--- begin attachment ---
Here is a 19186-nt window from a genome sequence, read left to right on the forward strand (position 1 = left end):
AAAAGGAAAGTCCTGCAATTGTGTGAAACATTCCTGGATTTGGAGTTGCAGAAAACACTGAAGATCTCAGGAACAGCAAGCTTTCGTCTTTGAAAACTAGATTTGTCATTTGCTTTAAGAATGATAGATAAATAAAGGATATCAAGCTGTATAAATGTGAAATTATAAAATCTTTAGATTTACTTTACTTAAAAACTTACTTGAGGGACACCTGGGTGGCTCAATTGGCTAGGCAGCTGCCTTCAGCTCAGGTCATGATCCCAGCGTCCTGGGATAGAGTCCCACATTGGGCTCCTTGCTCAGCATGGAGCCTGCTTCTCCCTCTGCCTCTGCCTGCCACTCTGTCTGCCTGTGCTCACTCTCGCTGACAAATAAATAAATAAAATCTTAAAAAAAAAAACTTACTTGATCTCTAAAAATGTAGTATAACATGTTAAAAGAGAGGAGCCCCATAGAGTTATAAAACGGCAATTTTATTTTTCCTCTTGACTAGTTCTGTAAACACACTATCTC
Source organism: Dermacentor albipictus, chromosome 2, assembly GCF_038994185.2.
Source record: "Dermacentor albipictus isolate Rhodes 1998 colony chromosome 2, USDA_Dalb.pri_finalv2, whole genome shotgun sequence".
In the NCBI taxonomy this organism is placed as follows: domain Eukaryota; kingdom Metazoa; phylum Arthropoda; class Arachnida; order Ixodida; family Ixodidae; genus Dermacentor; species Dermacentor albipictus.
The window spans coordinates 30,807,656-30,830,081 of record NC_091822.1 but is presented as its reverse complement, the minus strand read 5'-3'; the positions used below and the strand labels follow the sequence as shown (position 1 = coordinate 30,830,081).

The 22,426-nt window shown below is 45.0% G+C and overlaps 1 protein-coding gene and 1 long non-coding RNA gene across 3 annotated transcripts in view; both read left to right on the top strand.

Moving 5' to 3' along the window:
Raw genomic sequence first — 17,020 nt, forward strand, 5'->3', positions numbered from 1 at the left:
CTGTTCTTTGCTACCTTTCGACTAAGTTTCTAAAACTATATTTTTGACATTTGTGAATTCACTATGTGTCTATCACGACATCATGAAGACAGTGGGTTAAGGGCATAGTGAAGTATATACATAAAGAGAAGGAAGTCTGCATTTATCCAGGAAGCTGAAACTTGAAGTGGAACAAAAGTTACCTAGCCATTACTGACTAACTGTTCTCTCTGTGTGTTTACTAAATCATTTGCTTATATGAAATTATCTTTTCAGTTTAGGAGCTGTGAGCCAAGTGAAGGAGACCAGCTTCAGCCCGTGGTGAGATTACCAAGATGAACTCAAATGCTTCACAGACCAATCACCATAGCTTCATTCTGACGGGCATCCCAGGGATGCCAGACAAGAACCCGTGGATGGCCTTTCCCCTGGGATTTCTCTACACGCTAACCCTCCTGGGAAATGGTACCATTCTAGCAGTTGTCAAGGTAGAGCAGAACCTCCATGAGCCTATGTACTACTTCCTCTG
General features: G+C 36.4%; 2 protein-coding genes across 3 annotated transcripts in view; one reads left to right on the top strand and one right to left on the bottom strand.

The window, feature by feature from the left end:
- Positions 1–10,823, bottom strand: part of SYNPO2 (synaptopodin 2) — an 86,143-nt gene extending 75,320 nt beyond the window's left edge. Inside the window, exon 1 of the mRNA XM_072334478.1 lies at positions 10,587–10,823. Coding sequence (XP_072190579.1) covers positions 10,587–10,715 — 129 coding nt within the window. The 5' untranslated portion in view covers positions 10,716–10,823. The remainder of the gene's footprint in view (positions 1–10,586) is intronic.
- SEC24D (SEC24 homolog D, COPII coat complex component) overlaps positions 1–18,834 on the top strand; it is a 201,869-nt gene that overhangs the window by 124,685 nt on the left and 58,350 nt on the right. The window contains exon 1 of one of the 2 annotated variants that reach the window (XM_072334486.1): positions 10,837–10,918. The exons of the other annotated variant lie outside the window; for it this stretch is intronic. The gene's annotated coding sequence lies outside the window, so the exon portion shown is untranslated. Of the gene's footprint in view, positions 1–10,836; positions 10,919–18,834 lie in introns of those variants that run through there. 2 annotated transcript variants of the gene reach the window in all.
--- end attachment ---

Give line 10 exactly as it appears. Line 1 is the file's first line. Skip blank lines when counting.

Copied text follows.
CTGTTCTTTGCTACCTTTCGACTAAGTTTCTAAAACTATATTTTTGACATTTGTGAATTCACTATGTGTCTATCACGACATCATGAAGACAGTGGGTTAAGGGCATAGTGAAGTATATACATAAAGAGAAGGAAGTCTGCATTTATCCAGGAAGCTGAAACTTGAAGTGGAACAAAAGTTACCTAGCCATTACTGACTAACTGTTCTCTCTGTGTGTTTACTAAATCATTTGCTTATATGAAATTATCTTTTCAGTTTAGGAGCTGTGAGCCAAGTGAAGGAGACCAGCTTCAGCCCGTGGTGAGATTACCAAGATGAACTCAAATGCTTCACAGACCAATCACCATAGCTTCATTCTGACGGGCATCCCAGGGATGCCAGACAAGAACCCGTGGATGGCCTTTCCCCTGGGATTTCTCTACACGCTAACCCTCCTGGGAAATGGTACCATTCTAGCAGTTGTCAAGGTAGAGCAGAACCTCCATGAGCCTATGTACTACTTCCTCTG